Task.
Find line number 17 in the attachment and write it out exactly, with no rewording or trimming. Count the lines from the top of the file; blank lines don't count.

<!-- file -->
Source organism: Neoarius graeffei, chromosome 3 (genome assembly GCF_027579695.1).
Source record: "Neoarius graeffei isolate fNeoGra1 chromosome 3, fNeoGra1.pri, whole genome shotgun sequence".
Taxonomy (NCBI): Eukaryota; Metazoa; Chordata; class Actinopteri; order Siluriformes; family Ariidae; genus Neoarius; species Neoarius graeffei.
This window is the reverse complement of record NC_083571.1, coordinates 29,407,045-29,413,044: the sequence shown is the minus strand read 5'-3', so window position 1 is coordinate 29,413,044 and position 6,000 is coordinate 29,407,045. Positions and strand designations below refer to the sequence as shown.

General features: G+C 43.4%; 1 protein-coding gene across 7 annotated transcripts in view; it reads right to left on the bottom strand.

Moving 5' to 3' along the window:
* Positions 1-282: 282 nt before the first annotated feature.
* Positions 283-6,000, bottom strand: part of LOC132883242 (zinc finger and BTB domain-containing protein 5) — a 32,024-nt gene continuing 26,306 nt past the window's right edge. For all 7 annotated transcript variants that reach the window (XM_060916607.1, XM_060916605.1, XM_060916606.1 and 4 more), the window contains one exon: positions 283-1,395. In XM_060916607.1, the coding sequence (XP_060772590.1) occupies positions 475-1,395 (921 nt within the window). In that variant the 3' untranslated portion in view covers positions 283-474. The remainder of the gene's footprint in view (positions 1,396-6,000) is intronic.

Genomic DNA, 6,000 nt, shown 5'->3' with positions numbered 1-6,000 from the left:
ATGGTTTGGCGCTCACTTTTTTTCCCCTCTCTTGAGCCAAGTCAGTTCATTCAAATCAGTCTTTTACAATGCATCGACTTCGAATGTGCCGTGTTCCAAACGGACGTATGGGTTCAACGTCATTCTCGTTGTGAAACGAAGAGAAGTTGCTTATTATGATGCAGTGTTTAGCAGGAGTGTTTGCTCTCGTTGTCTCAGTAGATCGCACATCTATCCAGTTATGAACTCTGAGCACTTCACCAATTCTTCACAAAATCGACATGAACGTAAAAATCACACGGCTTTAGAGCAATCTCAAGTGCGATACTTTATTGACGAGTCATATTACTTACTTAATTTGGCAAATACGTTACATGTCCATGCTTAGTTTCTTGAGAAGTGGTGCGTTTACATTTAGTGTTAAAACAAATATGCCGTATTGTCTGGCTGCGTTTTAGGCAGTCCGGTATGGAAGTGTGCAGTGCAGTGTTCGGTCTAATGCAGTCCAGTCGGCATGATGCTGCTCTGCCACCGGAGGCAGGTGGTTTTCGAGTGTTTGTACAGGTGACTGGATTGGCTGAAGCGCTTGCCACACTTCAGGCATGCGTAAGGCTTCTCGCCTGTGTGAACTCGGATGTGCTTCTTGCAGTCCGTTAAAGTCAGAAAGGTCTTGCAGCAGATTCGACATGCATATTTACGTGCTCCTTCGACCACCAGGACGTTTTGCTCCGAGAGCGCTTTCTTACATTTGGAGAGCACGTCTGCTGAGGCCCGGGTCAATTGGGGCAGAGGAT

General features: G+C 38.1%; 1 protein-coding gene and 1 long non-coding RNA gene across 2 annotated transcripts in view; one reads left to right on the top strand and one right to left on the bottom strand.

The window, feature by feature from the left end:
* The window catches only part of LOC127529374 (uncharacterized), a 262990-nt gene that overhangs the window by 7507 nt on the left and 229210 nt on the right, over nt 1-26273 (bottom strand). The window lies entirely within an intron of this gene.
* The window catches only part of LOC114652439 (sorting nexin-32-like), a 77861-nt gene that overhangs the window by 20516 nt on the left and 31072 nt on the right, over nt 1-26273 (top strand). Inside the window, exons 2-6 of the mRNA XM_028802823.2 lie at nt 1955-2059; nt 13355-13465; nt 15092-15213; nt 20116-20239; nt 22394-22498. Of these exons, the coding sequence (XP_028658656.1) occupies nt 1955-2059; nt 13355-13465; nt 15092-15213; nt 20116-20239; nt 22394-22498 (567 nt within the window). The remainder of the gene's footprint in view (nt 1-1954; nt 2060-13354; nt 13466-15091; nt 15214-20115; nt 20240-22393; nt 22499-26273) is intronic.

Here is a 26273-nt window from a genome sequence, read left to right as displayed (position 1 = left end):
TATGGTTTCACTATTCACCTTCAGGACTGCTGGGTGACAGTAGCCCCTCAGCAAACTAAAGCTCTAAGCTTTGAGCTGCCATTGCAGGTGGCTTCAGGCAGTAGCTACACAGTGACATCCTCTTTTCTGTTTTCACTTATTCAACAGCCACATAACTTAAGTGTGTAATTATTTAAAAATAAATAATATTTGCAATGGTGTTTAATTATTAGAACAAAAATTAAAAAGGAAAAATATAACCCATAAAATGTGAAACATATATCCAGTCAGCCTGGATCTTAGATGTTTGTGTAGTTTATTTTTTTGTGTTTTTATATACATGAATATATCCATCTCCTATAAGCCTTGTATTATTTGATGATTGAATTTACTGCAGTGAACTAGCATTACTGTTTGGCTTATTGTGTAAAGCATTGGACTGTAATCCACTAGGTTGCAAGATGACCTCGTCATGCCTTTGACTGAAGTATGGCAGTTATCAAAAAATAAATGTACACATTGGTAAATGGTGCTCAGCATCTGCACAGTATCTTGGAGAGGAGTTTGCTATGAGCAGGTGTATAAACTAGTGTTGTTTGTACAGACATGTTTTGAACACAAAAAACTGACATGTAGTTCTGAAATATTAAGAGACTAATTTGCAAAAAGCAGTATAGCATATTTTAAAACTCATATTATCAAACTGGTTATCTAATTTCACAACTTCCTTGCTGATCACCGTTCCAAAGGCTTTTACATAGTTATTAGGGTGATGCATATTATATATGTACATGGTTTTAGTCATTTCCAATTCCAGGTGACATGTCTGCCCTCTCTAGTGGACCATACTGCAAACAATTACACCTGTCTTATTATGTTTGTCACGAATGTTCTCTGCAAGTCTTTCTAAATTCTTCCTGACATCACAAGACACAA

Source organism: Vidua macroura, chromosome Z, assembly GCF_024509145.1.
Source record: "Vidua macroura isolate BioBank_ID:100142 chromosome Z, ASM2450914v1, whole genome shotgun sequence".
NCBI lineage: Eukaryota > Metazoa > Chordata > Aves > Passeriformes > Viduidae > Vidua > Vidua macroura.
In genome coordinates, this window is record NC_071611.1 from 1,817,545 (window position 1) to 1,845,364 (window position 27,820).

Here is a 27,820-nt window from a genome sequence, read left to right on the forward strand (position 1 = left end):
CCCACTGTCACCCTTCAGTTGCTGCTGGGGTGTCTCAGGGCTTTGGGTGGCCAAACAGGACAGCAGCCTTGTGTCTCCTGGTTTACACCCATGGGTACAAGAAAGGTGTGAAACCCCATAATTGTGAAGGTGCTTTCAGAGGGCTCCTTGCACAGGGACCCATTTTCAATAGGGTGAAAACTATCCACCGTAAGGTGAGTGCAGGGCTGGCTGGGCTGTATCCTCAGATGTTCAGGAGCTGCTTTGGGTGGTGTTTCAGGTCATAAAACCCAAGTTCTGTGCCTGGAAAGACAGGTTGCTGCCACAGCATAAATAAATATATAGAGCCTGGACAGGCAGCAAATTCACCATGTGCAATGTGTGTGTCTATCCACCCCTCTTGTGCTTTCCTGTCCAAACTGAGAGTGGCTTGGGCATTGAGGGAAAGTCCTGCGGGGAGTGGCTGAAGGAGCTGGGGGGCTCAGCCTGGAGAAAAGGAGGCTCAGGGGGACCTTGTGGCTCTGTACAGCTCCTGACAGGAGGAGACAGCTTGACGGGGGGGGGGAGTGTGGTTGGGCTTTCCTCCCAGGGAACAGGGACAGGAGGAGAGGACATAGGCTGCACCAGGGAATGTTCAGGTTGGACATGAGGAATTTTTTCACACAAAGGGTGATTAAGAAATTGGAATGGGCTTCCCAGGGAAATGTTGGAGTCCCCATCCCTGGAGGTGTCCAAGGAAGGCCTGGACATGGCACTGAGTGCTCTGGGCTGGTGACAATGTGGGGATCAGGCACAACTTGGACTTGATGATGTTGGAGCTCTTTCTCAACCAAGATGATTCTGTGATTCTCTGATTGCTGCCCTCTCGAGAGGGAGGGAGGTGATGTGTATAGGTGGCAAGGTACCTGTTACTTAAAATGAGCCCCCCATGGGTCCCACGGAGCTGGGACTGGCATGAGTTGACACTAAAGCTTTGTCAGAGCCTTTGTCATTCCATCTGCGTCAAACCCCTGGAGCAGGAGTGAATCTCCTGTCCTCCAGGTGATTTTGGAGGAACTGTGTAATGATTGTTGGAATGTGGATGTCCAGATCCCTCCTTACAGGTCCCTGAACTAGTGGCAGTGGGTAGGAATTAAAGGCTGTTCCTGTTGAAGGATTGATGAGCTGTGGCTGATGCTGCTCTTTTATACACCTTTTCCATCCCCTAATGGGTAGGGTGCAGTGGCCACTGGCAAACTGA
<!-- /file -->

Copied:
Source organism: Vidua macroura, chromosome Z, assembly GCF_024509145.1.